The Clark County School Board monitors the campus for compliance with state statutes, but there are strict limits on the level of its involvement, said Edward Goldman, associate superintendent of the district’s education services division.

“Monitoring” doesn’t mean “oversight,” Goldman said.

“Do we get to control their class sizes? Absolutely not,” he said. “When it comes down to who their principal is, we have no role in that whatsoever.”

Imagine Schools operates 73 campuses in 12 states. Nationally, the company’s academic performance has been mixed, with some schools making strong gains and others slipping slightly or remaining static.

The School Board was initially resistant to Imagine Schools’ bid to do business here. The involvement of 100 Black Men of Las Vegas, a nonprofit community organization, turned the tide in the company’s favor. The group’s members serve as mentors at the school.

Kenton Williams, president of 100 Black Men of Las Vegas, said he was notified of Wallace’s firing Tuesday. The organization has no involvement with the management of the campus, beyond having two of its members serve on the governing board, Williams said.

“We try to be supportive and focus on the children,” said Williams. “Any time you start something new, you have challenges. But we also have successes.”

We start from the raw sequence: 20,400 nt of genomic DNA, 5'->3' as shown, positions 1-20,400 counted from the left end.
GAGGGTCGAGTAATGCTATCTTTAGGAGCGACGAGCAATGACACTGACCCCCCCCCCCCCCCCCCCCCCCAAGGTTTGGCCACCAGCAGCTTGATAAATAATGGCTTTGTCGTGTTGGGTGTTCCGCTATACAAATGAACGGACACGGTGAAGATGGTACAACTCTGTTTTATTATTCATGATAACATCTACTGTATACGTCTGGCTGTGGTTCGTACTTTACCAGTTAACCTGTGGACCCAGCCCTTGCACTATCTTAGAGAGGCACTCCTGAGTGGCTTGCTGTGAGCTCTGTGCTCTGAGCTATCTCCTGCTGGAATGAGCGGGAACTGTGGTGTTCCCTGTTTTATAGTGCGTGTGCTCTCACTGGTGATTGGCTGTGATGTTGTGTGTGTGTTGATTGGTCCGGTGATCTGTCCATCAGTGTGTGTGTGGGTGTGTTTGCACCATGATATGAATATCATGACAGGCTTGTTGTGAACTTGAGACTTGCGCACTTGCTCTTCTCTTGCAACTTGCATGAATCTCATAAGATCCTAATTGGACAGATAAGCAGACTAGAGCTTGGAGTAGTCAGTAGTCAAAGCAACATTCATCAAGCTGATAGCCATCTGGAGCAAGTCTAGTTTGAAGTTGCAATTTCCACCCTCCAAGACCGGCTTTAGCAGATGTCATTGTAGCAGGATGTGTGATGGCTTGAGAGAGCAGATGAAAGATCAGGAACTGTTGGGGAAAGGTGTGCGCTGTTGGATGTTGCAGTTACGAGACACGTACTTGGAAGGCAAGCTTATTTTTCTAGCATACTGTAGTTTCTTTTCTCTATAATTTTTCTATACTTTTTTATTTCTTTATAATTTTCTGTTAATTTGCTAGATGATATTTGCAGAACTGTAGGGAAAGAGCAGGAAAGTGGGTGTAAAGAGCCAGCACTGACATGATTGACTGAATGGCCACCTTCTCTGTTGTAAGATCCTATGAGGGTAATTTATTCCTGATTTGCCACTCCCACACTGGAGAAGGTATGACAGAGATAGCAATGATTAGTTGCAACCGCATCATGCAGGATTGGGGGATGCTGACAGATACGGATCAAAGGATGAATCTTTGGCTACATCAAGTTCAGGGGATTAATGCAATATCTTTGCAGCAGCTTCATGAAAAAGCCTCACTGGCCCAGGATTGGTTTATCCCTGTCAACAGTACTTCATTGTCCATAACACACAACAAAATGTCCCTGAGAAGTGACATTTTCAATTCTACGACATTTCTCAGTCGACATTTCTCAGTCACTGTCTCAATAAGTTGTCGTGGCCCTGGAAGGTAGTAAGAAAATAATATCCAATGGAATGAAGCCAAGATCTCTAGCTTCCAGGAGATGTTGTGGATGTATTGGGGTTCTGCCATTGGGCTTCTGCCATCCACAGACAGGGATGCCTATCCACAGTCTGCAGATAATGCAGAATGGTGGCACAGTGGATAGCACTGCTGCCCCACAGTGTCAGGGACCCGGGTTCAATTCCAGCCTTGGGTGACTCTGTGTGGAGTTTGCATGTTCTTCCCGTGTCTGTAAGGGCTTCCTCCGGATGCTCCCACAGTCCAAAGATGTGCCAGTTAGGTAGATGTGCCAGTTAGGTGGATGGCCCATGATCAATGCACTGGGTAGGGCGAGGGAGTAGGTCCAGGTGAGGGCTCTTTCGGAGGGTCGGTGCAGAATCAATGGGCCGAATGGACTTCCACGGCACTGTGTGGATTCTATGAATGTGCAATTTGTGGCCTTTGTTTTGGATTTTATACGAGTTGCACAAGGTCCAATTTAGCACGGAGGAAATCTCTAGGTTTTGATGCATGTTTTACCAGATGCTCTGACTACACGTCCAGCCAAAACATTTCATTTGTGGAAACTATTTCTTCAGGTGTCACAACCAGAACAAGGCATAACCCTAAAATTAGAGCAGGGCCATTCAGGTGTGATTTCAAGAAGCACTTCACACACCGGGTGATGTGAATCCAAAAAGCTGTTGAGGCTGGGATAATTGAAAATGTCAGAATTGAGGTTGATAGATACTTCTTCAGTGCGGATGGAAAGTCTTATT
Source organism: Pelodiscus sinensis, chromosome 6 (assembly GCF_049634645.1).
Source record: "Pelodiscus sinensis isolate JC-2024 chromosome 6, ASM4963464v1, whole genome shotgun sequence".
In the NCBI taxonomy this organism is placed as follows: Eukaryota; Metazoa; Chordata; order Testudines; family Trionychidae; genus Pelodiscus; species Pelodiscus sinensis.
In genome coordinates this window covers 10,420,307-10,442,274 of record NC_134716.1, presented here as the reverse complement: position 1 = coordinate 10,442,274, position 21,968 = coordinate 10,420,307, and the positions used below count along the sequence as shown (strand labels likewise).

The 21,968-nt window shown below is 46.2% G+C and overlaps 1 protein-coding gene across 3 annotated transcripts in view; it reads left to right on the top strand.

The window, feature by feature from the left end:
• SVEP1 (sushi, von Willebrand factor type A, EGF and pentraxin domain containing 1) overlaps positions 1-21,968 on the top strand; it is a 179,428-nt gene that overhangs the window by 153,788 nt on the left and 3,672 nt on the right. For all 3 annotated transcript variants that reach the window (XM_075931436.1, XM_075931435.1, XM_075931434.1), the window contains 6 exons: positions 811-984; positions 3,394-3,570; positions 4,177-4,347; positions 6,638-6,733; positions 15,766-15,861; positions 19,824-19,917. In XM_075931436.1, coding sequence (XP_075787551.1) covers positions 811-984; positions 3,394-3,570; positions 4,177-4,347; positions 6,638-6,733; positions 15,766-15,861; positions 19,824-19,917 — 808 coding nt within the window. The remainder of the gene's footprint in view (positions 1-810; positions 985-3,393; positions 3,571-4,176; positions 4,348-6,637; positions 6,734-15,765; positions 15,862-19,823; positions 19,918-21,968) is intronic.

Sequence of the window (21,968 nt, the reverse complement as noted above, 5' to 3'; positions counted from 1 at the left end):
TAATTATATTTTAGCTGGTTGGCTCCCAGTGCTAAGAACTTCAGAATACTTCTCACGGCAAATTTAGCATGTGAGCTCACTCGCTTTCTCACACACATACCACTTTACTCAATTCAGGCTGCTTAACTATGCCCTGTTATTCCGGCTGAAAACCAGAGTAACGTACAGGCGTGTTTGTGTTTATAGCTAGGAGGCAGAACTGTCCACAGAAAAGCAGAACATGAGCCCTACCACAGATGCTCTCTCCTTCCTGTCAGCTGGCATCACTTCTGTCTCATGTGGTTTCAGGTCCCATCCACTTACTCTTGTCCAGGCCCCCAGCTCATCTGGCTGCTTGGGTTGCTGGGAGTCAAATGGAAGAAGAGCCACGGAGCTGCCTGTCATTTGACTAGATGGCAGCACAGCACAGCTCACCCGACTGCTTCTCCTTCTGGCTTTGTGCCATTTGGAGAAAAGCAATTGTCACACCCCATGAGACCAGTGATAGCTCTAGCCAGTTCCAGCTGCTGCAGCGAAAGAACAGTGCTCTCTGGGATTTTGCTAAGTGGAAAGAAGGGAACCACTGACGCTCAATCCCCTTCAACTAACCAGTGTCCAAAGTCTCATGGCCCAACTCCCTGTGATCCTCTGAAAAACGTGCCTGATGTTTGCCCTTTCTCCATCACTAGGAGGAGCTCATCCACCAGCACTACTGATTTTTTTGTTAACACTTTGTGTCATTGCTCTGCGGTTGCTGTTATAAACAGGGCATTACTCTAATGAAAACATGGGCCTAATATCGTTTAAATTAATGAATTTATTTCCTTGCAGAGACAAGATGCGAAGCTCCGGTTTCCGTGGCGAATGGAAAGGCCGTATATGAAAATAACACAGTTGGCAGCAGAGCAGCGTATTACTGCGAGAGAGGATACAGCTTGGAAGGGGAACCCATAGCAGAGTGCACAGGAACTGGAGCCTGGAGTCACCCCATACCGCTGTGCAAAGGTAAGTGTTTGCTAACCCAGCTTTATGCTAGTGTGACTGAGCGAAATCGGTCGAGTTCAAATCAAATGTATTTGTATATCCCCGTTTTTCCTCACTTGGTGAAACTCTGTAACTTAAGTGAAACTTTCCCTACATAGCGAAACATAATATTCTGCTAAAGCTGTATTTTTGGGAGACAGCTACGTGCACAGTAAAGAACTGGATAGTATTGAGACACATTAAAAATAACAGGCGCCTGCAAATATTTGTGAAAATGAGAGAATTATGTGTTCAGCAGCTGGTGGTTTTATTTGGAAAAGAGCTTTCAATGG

To be sure, starting a charter school is no easy undertaking. Even the academy’s harshest critics say they don’t doubt the good intentions of 100 Black Men of Las Vegas or the volunteers who make up the school’s governing board.

But the school has struggled to hire and retain qualified teachers. There has also been significant turnover on the governing board.

In October 2007, the Clark County School Board considered revoking 100 Academy’s charter when the school was unable to submit a balanced budget. The issue was resolved when Imagine Schools forgave $285,000 in fees.

There was also concern that 100 Academy spent about 25 percent of its per-pupil funding — $1.5 million — on rent. (The landlord is School House Finance LLC, an affiliate of Imagine Schools.)

Trustees wanted 100 Academy’s principal to report to the school’s governing body, rather than an Imagine Schools employee. But because the law doesn’t specifically prohibit such arrangements, trustees said they couldn’t force the school to comply.

Tanya Flanagan, a member of 100 Academy’s governing board, said board members were notified Friday that Wallace had been terminated. She said she couldn’t discuss the reasons behind the move, citing personnel confidentiality.

As for concerns that Imagine, and not the school’s governing board, controls hiring — and firing — at the academy, Flanagan said the board has a good working relationship with the management company.

“It’s something of a building relationship as the school moves forward,” she said. “I feel confident in saying the board has a strong voice and a vested interest in the environment of the school.”